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Publication numberUS245160 A
Publication typeGrant
Publication dateAug 2, 1881
Filing dateMar 31, 1881
Publication numberUS 245160 A, US 245160A, US-A-245160, US245160 A, US245160A
InventorsJohn Greek
Export CitationBiBTeX, EndNote, RefMan
External Links: USPTO, USPTO Assignment, Espacenet
Expanding rock-drill
US 245160 A
Images(1)
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Description  (OCR text may contain errors)

(Model.)

J. GREEK 8; F. M. SELLMAN.

22 FT Q J P 1 WITNESS INVENTOR:

BY @WflWW wn/ Z?/wa/--- V m I EETORNEYS. E

' N. PETERS. Pmwumo n w. Wilhingmn. D.C.

UNITED STATES PATENT OFFICE."

JOHN GREEK AND FRANCIS M. SELLMAN, OF EVANSVILLE, INDIANA.

EXPANDING ROCK-DRILL.

SPEGIFICATI ON forming part of Letters Patent Nol245,160, dated'Aug'ust 2, 1881. Application filed March 31,1881. (ModeL) To all whom it may concern Be it known that we, JOHN GREEK and FRANCIS M. SELLMAN, of Evansville, in the county of Vanderburg and State of Indiana, have invented a new and useful Improvement in Expanding Rock-Drills, of which the following is a specification.

This invention relates to a means for cutting a recess or cavity at the bottom of a drilled hole in a rock, or a coal or other mine, for the purpose of receiving the charge of powder or other explosive substance used in blastmg. i

The invention consists in a novel construction and combination, with adrill rod or holder, of a pair of bits or drills, and the combination therewith of a cone of peculiar construction for expanding said bits or drills, as hereinafter more particularly described.

In the accompanying drawings, Figures 1 and 2 are side views at right angles to each other, showing the tool in position to be inserted in the drilled hole. Figs. 3 and 4. show the positions of the bits at two different stages of the work, as hereinafter described.

Similar letters of reference indicate corresponding parts.

A represents the drill rod or holder, which carries at its lower end a ferrule, B, within which is a socket for the upper ends of the bits to work in.

.0 represents the bit or drill, which consists of a bar of metal slightly curved and having its ends rounded. When used for coal or soft rock the bits may be of steel or case-hardened iron, and when used for hard rock they may be provided with carbon or black-diamond points. Two of these bits or drills are carried by the drill-stock, so as to swing outward in opposite directions by means of a pivot, a, passing through lugs b at the bottom of the ferrule B and through holes in the upper or inner ends of the bits.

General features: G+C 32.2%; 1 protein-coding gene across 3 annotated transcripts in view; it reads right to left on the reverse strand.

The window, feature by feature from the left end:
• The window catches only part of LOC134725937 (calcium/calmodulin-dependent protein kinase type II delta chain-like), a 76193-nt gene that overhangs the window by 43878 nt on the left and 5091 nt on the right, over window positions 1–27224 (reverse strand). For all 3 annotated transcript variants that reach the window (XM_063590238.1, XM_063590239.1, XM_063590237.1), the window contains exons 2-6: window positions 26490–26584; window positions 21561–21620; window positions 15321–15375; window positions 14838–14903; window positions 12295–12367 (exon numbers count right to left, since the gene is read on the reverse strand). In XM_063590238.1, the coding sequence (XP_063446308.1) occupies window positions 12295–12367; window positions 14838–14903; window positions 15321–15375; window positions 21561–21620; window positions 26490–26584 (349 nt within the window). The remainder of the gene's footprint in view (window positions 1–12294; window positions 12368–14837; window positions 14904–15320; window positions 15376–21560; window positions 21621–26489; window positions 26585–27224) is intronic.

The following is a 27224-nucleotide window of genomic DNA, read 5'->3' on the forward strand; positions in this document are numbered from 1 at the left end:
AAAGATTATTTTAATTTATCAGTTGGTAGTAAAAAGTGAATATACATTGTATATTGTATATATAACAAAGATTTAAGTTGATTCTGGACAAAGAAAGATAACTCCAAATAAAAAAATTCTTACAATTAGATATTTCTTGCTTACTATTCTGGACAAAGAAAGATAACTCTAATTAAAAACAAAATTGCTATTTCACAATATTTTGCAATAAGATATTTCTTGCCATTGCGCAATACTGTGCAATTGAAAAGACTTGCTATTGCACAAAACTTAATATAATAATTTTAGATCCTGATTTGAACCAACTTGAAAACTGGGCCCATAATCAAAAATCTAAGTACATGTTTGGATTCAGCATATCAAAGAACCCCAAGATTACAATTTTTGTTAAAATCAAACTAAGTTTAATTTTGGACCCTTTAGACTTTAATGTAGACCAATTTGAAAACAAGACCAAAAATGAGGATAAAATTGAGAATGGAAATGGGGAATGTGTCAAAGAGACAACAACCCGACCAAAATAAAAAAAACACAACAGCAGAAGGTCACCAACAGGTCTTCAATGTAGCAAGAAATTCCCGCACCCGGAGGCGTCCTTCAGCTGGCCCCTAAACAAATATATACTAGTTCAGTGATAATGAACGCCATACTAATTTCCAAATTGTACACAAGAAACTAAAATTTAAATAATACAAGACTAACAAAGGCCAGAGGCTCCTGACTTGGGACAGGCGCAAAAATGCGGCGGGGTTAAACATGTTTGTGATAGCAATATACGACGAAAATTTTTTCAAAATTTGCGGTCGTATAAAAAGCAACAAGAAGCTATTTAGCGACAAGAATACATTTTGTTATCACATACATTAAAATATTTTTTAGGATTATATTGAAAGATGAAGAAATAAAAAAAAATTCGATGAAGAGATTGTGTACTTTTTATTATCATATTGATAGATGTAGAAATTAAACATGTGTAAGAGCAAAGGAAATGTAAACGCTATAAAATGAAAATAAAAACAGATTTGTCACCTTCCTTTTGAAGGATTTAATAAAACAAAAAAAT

As shown in Figs. 1, 2, and 3, the bits are serrated on their ends and on their upper or concave edges, and, as shown in Fig. 4, they are serrated on their loweror convex edges. If desired, they may be serrated on both their upper and lower edges; but in some cases it is preferable 'to have two pairs of bits, one

pairserrated on the upper and the other on the lower edges.

D represents a cone, made of iron or steel, and having its base about equal to the diameter of the drilled hole in which it is to be used, and below said base a shank or stem, (Z, of less diameter. In using this tool, when the drilled hole has reached the desired depth, a smaller hole is drilled in the center of the bottom thereof of sufficient size to receive the shank or stem d. The cone D is then placed in the bottom of the drilled hole by means of a wire inserted in a hole, e, in the center of the cone, which wire is then withdrawn. The tool is then lowered into the drilled hole, with the bits in the position shown in Figs. 1 and 2, until said bits reach the top of the cone D, which expands them and causes them to cut and drill a recess or cavity, f, of the form shown in Fig. 3.

If it is desired to increase the depth of the cavity f, the drill rod or holder is withdrawn and a pair of bits serrated on their convex edges are substituted for the first pair, as shown in Fig. 4.

We arc aware that it is not broadly new to .employ a cone or wedge to cause lateral divergence of the bits or arms of a boring implement; but in previous inventions in which such elements are combined the cone has formed an attachment of the boring implement, and the arms have not been constructed and arranged to co-operate with the cone, as in our invention.

By making the cone separate from the bor in g implement and locating it in the drill-hole, as specified, we attain important advantages in respect to strength, simplicity, and econ omy of construction of the implement, and also in the facility with which the cavity may be formed in the earth.

Having thus fully described our invention, we claim as new, and desire to secure by Let ters Patent 1. The combination, as hereinbefore (le scribed, of the detached cone D, adapted to be points diverge laterally, as shown, for the purlaterally, as shown, then simultaneously press pose specified. ing downward. 0n the implement and rotating [0 2. The mode of cutting a cavity at the botthe same, as shown and described. tom of a hole drilled in the earth, the same JOHN GREEK. 5 consisting in forming a socket for the cone I), FRANCIS M. SELLMAN.

then placing the latter therein, next inserting V'itnesses: in the drill-hole a boring implement having EDWIN R. HATFIELD,

pivoted arms 0 C, Whose lower ends diverge W'. \V. TILESTON.

Referenced by
Citing PatentFiling datePublication dateApplicantTitle
US4189185 *Sep 27, 1976Feb 19, 1980Tri-State Oil Tool Industries, Inc.Method for producing chambered blast holes
Classifications
Cooperative ClassificationE21B7/20